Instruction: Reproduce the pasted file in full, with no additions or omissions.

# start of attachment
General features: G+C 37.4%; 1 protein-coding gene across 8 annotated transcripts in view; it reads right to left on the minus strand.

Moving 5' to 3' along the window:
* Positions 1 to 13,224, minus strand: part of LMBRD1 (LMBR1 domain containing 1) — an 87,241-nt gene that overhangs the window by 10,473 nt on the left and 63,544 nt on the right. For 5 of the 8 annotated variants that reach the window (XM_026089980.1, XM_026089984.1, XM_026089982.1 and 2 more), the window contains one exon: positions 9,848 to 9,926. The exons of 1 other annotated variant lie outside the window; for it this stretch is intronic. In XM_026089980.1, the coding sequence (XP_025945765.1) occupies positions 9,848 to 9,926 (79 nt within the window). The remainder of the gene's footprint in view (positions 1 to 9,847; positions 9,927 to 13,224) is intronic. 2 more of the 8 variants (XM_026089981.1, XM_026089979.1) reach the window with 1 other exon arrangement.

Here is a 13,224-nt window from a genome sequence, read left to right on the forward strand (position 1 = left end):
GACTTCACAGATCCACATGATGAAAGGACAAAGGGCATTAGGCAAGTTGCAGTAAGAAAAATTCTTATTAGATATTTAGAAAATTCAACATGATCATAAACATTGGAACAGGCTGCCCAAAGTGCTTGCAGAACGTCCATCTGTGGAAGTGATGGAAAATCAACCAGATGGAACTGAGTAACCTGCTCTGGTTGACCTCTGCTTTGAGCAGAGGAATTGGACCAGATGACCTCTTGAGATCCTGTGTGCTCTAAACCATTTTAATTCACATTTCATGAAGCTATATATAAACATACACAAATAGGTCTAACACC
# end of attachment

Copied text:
General features: G+C 37.4%; 1 protein-coding gene across 8 annotated transcripts in view; it reads right to left on the minus strand.

Moving 5' to 3' along the window:
* Positions 1 to 13,224, minus strand: part of LMBRD1 (LMBR1 domain containing 1) — an 87,241-nt gene that overhangs the window by 10,473 nt on the left and 63,544 nt on the right. For 5 of the 8 annotated variants that reach the window (XM_026089980.1, XM_026089984.1, XM_026089982.1 and 2 more), the window contains one exon: positions 9,848 to 9,926. The exons of 1 other annotated variant lie outside the window; for it this stretch is intronic. In XM_026089980.1, the coding sequence (XP_025945765.1) occupies positions 9,848 to 9,926 (79 nt within the window). The remainder of the gene's footprint in view (positions 1 to 9,847; positions 9,927 to 13,224) is intronic. 2 more of the 8 variants (XM_026089981.1, XM_026089979.1) reach the window with 1 other exon arrangement.

Here is a 13,224-nt window from a genome sequence, read left to right on the forward strand (position 1 = left end):
GACTTCACAGATCCACATGATGAAAGGACAAAGGGCATTAGGCAAGTTGCAGTAAGAAAAATTCTTATTAGATATTTAGAAAATTCAACATGATCATAAACATTGGAACAGGCTGCCCAAAGTGCTTGCAGAACGTCCATCTGTGGAAGTGATGGAAAATCAACCAGATGGAACTGAGTAACCTGCTCTGGTTGACCTCTGCTTTGAGCAGAGGAATTGGACCAGATGACCTCTTGAGATCCTGTGTGCTCTAAACCATTTTAATTCACATTTCATGAAGCTATATATAAACATACACAAATAGGTCTAACACC